I know it’s popular to talk about cocooning, nesting, empty nesting, empty pockets, etc…during times of economic distress. But let’s all step back and take a look in another direction. In many cases, home is where the crisis is–financial and otherwise. People may cocoon because they think they have no other choice or that it’s the right thing to do. But I firmly believe, after talking to business people, visiting stores and actually talking to customers, that people are craving changes of scenery, new places to go and things to do other than worry 24/7 about the state of the economy. They need to be, with value in mind, entertained, diverted and brought to places that feed optimism and improve their mindset. There must be a way to change the conversation from how to keep people at home to how to make them happy. How about partnering with restaurants (you’re never going to get every penny for food purchases, anyway), discounts at department stores, tickets to special events or even a coupon, perhaps tied to… Read more »
David Biernbaum
Guest
13 years 5 months ago

Well, the Nintendo Wii sales are doing great.

Anne Howe
Guest
13 years 5 months ago

Smart retailers should walk stores with shoppers, determine what kinds of products make sense in various cocooning scenarios, then bring that merchandise up and out in more visible areas with reassuring messages that tap into easing some of the emotions/values people are dealing with, such as control, self-sufficiency and pragmatism.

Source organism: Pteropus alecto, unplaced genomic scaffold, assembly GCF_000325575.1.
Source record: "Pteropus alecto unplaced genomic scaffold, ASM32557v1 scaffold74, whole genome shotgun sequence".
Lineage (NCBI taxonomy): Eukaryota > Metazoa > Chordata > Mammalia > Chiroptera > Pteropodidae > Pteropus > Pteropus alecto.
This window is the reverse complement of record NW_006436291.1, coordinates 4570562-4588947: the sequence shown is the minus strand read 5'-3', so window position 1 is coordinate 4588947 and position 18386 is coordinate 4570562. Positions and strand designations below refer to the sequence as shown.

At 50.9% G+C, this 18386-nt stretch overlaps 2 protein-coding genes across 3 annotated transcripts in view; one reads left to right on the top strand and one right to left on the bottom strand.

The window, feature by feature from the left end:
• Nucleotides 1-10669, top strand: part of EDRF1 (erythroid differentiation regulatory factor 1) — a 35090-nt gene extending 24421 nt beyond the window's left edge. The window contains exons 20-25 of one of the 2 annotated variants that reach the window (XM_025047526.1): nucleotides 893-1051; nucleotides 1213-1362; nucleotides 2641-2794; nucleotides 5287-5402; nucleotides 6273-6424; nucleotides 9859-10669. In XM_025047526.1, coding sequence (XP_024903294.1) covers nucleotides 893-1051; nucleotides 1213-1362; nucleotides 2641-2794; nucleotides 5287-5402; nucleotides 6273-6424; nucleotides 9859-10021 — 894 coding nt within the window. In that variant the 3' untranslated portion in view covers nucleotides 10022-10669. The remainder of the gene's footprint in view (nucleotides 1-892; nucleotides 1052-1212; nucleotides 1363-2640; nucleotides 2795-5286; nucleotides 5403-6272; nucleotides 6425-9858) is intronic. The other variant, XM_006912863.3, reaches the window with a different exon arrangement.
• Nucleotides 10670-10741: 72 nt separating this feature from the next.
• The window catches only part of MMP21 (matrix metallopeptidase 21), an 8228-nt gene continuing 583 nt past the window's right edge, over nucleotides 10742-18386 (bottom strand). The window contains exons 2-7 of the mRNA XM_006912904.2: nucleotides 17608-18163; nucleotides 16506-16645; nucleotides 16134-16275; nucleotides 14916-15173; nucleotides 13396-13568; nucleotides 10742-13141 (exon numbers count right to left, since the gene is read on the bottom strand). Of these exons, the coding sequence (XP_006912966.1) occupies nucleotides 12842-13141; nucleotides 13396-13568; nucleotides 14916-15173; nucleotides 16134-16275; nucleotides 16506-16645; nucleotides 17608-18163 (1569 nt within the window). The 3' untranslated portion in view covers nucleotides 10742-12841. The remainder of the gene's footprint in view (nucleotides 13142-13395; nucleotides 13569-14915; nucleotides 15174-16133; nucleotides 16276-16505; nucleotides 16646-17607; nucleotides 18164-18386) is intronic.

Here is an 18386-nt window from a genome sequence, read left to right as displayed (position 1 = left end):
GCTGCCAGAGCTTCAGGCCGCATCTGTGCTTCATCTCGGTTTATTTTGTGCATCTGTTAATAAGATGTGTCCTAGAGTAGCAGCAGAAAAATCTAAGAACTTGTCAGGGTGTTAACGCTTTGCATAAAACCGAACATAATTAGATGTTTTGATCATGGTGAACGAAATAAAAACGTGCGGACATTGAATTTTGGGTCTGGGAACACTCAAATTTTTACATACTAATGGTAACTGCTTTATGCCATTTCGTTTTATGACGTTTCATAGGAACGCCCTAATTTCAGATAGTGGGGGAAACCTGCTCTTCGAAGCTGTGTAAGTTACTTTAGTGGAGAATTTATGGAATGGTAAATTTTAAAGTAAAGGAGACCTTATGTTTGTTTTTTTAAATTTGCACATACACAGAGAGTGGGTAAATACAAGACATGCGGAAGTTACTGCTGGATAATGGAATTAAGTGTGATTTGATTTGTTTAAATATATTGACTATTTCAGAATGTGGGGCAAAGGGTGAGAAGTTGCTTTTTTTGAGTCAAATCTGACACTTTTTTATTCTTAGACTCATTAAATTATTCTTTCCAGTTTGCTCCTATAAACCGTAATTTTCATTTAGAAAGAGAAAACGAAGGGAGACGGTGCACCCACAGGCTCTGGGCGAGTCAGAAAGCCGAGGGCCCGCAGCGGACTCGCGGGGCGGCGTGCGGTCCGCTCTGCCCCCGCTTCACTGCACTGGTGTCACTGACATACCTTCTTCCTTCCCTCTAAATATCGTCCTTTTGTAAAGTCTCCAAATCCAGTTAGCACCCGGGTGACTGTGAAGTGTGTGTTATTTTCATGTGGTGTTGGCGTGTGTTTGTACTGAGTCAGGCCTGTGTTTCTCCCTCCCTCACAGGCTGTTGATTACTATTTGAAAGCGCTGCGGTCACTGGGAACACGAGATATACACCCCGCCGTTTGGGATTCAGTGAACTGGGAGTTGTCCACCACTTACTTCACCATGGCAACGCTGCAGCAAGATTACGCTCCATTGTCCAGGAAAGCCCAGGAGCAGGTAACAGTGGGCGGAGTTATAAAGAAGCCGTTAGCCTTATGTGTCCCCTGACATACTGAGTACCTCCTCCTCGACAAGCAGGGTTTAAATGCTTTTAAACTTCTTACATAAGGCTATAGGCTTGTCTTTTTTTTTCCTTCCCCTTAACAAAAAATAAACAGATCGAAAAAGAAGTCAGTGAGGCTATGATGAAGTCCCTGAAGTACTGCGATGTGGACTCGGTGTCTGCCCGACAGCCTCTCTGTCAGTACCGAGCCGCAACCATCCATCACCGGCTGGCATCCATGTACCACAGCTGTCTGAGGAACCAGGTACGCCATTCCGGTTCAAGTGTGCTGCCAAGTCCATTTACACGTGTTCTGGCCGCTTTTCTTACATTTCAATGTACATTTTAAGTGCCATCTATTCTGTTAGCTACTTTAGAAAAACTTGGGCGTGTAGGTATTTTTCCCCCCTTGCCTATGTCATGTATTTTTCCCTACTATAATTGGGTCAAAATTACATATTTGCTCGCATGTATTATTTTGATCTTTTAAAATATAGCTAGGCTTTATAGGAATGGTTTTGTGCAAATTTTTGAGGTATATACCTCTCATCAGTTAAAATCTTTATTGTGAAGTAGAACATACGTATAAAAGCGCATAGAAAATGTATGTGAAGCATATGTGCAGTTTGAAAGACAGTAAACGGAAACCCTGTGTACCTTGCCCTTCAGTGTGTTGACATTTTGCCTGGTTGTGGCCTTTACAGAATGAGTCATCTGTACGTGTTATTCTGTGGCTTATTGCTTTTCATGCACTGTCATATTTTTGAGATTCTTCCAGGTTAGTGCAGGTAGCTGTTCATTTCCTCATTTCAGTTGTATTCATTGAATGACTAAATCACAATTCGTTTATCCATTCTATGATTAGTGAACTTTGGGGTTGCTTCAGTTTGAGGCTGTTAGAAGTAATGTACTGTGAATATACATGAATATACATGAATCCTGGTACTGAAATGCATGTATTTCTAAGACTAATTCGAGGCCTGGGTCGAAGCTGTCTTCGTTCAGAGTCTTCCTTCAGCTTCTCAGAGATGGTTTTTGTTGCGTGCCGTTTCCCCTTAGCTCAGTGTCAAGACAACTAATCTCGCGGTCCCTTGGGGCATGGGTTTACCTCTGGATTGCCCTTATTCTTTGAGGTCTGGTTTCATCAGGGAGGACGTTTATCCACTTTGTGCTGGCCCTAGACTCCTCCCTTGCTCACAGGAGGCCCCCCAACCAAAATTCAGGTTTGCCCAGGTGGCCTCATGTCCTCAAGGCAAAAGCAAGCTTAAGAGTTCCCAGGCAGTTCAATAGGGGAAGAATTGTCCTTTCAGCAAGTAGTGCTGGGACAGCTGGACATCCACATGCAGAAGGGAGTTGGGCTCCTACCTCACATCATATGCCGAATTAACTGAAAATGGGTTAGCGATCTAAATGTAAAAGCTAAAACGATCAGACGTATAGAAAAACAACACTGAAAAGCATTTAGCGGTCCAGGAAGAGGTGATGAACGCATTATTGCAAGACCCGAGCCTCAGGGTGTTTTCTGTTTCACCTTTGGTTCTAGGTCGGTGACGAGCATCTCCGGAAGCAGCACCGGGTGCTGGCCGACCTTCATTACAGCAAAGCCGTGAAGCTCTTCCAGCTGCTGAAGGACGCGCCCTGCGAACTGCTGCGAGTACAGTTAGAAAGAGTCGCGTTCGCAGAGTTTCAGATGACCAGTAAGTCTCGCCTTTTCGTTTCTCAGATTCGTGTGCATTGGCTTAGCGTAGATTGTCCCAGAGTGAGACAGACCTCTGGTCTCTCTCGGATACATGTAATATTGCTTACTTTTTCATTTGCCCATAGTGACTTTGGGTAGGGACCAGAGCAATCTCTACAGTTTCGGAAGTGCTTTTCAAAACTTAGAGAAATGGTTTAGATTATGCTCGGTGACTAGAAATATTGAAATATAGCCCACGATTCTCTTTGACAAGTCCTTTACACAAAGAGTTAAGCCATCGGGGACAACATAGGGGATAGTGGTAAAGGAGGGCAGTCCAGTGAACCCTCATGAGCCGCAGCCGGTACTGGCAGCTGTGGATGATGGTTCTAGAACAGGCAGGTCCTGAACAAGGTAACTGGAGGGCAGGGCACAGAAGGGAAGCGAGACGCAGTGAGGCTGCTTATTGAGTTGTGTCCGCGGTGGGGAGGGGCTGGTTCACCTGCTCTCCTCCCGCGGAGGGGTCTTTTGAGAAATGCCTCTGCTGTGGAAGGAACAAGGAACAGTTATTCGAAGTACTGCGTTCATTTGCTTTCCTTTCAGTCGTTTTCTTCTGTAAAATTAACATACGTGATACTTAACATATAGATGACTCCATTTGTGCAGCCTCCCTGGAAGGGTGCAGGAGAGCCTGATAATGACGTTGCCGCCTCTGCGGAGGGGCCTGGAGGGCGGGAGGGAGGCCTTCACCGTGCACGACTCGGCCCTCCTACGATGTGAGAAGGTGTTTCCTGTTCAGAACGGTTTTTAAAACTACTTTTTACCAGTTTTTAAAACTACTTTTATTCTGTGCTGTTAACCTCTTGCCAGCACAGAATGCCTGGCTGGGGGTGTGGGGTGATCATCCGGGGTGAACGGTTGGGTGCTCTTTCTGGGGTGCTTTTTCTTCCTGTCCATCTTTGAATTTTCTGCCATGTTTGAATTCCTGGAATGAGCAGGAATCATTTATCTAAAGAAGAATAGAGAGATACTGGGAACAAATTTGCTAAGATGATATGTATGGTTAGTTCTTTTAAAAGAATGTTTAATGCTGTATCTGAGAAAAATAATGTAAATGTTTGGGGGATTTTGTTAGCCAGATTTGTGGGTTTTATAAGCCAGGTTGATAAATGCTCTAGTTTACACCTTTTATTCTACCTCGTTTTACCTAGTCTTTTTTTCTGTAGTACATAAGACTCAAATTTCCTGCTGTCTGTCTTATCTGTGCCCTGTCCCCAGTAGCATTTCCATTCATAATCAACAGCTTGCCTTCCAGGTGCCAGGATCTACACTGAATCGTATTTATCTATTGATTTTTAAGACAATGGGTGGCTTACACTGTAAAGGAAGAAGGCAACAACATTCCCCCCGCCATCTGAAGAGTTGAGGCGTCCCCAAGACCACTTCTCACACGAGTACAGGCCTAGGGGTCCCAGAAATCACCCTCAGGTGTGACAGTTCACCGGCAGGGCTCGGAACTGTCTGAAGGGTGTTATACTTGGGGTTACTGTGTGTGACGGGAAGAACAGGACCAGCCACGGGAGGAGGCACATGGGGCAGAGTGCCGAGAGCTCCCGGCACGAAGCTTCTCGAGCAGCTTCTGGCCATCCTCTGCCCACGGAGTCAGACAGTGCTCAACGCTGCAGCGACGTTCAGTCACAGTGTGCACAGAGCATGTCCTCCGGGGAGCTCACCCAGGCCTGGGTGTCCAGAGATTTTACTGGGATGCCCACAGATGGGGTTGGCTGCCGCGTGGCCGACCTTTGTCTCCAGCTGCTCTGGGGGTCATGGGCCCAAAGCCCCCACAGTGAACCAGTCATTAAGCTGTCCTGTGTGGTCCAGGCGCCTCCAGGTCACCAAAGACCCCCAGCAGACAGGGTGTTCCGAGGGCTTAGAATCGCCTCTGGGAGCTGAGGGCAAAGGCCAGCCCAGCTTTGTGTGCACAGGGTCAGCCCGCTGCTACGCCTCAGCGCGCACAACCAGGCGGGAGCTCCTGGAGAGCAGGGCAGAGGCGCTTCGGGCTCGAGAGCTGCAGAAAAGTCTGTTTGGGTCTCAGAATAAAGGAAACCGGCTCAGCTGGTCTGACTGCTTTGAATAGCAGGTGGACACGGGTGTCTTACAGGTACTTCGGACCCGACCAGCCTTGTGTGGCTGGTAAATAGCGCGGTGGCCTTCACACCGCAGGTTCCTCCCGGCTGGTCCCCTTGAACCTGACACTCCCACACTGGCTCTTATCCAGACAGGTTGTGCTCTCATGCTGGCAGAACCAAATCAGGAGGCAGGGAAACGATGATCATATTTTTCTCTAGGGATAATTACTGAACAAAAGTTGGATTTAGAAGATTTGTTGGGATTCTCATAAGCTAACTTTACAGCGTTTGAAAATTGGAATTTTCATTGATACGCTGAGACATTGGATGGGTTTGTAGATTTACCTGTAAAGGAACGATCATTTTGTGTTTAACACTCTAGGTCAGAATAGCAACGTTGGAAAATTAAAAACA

One example could be a bundled display of paint and lighting (Ace, Lowe’s,) as a simple inexpensive way to bundle up a way to brighten up your mood by brightening up your surroundings. Simple, inexpensive, and a good winter day family project.

I’m no Martha Stewart but a soft yellow room with plenty of light can go a long way to change your attitude. I’d offer the eco version of paint and feature LC lightbulbs as well, to give shoppers a choice!

Kevin Graff
Guest
13 years 5 months ago

Last year I was speaking at a conference in Copenhagen and was joined by a speaker from Europe who talked about what she saw as coming changes in consumer buying behaviours. Most notably, she spoke about how consumers would turn away from conspicuous consumption and excess, and move much more towards spending on ‘themselves’ in the form of personal development and ‘at home’ activities. Much of what she spoke about has come to pass and has been expedited by the slumping economy.